Infections, stress, cancer treatments — and, of course, age — all damage your Thymus. But recent research shows the Thymus has an amazing ability to renew itself…
A study from researchers at Fred Hutchinson Cancer Research Center just uncovered a natural molecule that helps the Thymus regenerate — BMP4.
In a study on mice, researchers found that cells that line the inside of the thymus (endothelial cells) produce this BMP4 molecule and promote healthy thymus regeneration. When your thymus gets damaged, your body sends a message to these endothelial cells, and they start releasing this molecule to repair the damage.
Researchers hope to find a way to trigger the release of this molecule, so they can help people maintain a productive and healthy thymus well into old age. When (and if) they do, it will be a game-changer for older adults and anyone with cancer. But it won’t happen tomorrow.
So what can you do now to keep your Thymus pumping out T-cells?
Well, lucky for you, science has already pointed to a few natural ways to support a healthy Thymus that you can try right now…
Promoting A Healthy Thymus
If you’re ready to give your thymus some love, studies have demonstrated a few ways to keep this important but overlooked gland healthy. You can start by:
These five lifestyle changes are a good starting point for a healthy thymus. But if you’re open to more anecdotal methods for supporting your thymus, you may want to try one more thing…
Consider Dr. Huntoon's Advice below.
Dr. Huntoon has spent 30 plus years understanding the importance of all disease, what causes sickness to begin and what it takes to be and stay healthy. It is his passion and he can and will help you understand how to restore balance to your Immune System and your overall health. Since Traditional Medical Treatment is to give the person medication for disease, instead of promoting health by supporting the body to heal and express health, consider what is said next.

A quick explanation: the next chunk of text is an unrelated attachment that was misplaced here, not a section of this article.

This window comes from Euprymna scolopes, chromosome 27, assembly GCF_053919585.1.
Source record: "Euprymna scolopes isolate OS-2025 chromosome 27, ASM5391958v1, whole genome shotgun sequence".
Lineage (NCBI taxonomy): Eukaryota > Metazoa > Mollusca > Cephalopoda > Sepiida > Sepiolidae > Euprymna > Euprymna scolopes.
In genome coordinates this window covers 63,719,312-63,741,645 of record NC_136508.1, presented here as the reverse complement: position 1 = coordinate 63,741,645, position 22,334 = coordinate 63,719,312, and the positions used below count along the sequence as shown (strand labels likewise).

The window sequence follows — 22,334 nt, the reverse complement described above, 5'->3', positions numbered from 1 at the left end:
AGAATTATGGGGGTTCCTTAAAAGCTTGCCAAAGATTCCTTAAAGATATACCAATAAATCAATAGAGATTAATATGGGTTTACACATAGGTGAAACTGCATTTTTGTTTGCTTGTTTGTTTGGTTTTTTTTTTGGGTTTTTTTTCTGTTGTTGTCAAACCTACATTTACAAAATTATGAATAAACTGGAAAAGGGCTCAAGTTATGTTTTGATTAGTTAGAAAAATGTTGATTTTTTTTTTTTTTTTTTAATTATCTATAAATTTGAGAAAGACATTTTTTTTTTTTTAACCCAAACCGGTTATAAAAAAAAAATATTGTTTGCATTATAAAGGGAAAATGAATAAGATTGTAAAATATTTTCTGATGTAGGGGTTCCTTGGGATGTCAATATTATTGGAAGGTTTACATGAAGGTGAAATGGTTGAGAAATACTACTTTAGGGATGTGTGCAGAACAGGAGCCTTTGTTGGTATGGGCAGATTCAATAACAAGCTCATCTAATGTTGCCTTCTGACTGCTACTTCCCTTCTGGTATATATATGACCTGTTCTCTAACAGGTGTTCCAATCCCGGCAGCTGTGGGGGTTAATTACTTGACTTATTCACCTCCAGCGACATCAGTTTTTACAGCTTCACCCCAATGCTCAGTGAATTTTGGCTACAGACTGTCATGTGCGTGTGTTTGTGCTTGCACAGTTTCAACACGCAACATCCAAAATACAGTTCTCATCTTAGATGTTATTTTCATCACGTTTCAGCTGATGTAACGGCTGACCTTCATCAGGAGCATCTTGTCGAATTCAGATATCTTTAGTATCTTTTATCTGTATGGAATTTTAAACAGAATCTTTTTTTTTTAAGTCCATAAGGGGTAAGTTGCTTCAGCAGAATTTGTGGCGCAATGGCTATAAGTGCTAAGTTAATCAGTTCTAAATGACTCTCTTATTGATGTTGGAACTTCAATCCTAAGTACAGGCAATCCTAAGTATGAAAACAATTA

Restoring Balance To The System
If you have taken antibiotics in the past for ANY Bacterial Infection Treatment, it is also of important to understand the Digestive System Disruptors that will contribute to having problems with your microbiome, thus leading to Leaky Gut Syndrome, creating the basis for developing health concerns you do not want. This includes Immune System challenges and repetitive cycles of sickness.
Similar to Yeast/Candida overgrowth, those who are susceptible to Immune Weakness may have recurrence after treatment. It is advised to adopt a long-term diet that is low in carbohydrates and especially refined CRAPohydrates.
Dr. Huntoon's Advice
Tapping your chest over your Thymus Gland (the center of your chest, below your collarbone) can stimulate a sluggish Immune System. Try doing this for 15 to 20 seconds several times per day. Hum as you do it for even better results. It’s not scientifically-proven. But a lot of people swear it boosts the Immune System and relieves stress. Test it out for yourself, and see how it makes you feel.
If you have any questions, feel free to contact Dr. Huntoon directly at 845-561-2225. He looks forward to serving you.
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Dr. Richard A. Huntoon